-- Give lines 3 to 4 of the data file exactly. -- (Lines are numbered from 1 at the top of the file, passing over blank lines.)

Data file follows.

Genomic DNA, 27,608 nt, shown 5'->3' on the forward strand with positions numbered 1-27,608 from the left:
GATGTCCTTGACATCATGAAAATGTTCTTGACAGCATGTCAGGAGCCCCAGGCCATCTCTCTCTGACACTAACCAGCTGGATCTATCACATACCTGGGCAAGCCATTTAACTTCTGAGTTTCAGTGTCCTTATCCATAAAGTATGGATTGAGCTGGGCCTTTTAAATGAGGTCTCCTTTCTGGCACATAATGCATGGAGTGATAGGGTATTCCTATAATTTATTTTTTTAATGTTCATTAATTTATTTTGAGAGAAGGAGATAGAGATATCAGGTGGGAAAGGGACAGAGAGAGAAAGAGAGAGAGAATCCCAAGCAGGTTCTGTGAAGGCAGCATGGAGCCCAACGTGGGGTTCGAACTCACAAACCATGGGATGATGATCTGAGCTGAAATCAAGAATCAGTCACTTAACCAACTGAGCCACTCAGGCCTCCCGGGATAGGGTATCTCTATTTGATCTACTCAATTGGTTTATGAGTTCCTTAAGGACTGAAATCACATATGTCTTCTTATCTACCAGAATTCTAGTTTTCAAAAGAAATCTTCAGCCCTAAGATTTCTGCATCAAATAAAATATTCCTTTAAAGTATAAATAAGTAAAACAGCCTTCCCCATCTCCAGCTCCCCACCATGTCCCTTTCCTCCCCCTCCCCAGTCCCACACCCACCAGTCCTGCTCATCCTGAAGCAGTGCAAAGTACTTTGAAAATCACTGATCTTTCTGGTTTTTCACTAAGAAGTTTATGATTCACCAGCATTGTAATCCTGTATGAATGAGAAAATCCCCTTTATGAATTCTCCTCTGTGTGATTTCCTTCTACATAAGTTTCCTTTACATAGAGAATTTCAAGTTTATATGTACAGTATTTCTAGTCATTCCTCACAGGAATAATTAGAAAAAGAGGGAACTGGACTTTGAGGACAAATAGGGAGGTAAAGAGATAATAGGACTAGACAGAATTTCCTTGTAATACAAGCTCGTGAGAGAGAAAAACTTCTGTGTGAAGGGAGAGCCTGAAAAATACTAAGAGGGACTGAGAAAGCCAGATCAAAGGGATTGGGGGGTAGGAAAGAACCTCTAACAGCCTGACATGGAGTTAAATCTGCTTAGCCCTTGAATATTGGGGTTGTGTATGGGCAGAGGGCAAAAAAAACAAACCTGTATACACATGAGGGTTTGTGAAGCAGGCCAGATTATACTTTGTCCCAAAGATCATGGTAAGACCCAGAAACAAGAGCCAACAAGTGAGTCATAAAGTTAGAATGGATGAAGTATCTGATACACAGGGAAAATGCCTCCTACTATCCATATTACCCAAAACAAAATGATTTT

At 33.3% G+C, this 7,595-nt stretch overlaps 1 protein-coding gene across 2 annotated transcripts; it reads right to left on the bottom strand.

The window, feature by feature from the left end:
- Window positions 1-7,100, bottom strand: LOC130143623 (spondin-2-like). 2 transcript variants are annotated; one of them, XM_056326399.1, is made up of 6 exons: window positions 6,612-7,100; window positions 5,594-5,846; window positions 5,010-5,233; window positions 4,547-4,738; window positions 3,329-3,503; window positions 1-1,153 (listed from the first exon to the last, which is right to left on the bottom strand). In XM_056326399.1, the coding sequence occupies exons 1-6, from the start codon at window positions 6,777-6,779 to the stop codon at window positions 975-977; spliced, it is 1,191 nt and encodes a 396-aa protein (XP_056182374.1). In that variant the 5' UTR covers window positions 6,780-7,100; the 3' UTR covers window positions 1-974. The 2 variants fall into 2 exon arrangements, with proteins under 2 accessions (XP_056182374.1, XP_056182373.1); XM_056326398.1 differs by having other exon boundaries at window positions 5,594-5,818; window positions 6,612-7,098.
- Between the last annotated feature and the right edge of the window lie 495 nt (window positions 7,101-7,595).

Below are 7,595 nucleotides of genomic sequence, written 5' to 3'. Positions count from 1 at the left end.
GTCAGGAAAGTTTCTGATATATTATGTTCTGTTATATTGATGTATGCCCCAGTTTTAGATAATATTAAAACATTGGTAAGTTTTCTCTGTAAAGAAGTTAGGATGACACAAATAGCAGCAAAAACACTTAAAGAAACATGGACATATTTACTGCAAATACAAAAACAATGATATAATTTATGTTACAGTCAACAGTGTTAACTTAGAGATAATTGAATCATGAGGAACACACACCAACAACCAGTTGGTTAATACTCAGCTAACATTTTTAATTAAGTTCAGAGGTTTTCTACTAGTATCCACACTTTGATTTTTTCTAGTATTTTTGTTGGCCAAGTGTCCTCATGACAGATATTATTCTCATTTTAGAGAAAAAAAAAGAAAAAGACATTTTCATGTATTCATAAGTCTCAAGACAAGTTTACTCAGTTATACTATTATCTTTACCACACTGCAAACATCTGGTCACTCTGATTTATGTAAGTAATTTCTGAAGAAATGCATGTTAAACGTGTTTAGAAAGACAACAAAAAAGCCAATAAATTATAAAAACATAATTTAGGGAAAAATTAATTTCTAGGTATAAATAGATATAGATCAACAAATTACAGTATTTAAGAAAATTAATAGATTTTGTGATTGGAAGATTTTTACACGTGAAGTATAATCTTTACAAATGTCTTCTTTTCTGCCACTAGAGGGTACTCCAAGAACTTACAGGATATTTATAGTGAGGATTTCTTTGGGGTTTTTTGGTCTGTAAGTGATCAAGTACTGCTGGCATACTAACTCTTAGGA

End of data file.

At 33.3% G+C, this 7,595-nt stretch overlaps 1 protein-coding gene across 2 annotated transcripts; it reads right to left on the bottom strand.

The window, feature by feature from the left end: